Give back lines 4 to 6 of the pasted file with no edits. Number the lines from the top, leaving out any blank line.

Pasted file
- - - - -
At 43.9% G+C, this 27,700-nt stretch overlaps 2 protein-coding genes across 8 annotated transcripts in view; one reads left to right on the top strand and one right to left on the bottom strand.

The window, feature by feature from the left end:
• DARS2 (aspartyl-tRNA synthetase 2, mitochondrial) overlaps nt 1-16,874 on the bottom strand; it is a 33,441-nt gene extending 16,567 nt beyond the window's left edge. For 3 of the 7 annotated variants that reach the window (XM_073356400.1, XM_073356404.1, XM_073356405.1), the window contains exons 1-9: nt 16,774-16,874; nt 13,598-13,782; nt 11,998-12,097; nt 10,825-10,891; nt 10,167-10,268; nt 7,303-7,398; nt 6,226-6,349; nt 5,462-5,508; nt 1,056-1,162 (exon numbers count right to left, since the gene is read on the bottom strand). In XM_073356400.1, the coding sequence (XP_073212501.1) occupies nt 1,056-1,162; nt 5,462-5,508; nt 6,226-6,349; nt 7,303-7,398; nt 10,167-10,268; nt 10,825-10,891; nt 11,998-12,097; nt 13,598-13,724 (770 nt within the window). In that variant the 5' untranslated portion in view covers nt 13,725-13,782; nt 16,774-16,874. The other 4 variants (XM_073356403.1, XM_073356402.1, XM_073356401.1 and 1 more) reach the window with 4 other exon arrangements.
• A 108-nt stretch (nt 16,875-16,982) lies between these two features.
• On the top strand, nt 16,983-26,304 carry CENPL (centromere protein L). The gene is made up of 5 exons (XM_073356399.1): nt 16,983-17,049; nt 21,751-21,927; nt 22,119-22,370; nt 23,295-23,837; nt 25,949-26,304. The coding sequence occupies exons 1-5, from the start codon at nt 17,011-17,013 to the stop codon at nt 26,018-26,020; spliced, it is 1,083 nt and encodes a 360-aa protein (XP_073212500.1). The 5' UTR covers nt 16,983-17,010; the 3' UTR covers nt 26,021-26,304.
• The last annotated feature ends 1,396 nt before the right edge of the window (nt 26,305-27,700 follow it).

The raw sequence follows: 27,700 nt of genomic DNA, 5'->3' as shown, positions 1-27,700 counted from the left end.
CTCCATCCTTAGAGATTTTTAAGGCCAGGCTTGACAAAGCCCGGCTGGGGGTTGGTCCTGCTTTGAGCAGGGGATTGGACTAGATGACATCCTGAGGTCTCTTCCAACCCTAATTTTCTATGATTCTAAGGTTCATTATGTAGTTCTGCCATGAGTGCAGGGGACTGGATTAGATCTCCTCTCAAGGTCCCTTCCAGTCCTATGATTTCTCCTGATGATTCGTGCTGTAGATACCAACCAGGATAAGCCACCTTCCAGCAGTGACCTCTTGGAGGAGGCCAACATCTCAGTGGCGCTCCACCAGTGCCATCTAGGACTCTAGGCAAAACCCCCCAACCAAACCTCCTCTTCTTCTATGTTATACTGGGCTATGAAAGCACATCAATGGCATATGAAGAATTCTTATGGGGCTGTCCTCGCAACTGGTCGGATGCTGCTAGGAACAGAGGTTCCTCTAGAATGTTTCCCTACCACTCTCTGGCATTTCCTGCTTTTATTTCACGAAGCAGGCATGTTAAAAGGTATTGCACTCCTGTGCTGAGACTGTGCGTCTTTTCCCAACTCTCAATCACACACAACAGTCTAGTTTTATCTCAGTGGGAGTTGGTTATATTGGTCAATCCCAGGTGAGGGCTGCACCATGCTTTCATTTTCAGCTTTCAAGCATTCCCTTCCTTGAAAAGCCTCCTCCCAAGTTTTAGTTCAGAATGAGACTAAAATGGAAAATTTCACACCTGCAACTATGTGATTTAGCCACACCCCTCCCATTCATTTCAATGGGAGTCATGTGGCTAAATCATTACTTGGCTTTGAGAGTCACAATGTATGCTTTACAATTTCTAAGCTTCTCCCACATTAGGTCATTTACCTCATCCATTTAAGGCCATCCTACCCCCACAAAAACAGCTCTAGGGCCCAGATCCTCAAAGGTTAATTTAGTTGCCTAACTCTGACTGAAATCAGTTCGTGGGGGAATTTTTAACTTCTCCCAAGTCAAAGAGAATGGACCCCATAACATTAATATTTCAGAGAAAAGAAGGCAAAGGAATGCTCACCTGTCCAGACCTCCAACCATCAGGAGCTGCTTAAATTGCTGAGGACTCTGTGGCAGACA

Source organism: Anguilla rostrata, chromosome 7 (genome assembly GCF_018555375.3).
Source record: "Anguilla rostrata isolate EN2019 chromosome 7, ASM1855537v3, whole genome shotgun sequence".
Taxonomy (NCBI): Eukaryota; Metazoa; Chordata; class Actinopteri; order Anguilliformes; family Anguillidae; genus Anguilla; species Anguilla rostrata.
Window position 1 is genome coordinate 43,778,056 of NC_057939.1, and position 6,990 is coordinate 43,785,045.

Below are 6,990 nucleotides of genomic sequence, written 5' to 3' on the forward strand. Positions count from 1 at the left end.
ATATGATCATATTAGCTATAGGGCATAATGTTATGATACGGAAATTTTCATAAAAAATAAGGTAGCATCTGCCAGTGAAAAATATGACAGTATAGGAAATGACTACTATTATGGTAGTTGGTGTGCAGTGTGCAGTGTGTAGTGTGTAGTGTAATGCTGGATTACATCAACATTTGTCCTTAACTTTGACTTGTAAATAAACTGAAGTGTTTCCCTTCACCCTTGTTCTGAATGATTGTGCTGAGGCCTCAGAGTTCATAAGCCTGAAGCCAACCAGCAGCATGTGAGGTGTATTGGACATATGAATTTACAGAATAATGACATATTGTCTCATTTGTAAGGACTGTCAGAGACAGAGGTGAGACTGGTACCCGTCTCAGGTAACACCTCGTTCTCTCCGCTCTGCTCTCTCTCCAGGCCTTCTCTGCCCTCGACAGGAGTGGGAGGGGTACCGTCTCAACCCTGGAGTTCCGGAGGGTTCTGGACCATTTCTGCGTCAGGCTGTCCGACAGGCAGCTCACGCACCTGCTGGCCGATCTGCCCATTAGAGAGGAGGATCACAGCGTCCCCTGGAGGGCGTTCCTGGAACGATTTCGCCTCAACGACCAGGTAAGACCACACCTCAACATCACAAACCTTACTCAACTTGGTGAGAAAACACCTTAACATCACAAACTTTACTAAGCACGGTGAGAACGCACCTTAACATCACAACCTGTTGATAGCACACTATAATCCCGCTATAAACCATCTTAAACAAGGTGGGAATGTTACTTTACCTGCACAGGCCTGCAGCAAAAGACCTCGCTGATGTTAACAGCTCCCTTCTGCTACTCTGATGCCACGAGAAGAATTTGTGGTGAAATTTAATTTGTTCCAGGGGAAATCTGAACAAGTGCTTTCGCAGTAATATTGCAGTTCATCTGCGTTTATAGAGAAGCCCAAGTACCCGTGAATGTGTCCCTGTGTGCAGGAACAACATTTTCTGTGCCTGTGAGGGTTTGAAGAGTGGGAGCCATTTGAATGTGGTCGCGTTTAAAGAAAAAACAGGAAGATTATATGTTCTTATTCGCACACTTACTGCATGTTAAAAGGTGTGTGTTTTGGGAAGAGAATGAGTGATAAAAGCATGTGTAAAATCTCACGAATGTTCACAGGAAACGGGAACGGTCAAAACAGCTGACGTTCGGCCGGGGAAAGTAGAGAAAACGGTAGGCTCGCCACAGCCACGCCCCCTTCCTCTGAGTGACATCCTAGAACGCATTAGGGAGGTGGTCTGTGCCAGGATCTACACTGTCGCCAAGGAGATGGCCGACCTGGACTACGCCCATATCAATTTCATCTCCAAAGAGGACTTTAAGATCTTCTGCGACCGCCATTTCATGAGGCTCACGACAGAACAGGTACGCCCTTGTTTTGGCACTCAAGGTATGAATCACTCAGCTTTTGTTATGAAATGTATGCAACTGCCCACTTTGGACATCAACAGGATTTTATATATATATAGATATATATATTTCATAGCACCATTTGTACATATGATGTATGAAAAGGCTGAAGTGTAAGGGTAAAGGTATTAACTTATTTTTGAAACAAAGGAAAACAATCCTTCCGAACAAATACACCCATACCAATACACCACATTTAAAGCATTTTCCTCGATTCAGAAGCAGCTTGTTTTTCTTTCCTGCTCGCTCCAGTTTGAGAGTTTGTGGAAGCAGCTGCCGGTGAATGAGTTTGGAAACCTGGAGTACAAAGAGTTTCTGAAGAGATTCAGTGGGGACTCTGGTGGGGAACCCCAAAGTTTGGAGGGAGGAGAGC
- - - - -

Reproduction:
• A 108-nt stretch (nt 16,875-16,982) lies between these two features.
• On the top strand, nt 16,983-26,304 carry CENPL (centromere protein L). The gene is made up of 5 exons (XM_073356399.1): nt 16,983-17,049; nt 21,751-21,927; nt 22,119-22,370; nt 23,295-23,837; nt 25,949-26,304. The coding sequence occupies exons 1-5, from the start codon at nt 17,011-17,013 to the stop codon at nt 26,018-26,020; spliced, it is 1,083 nt and encodes a 360-aa protein (XP_073212500.1). The 5' UTR covers nt 16,983-17,010; the 3' UTR covers nt 26,021-26,304.
• The last annotated feature ends 1,396 nt before the right edge of the window (nt 26,305-27,700 follow it).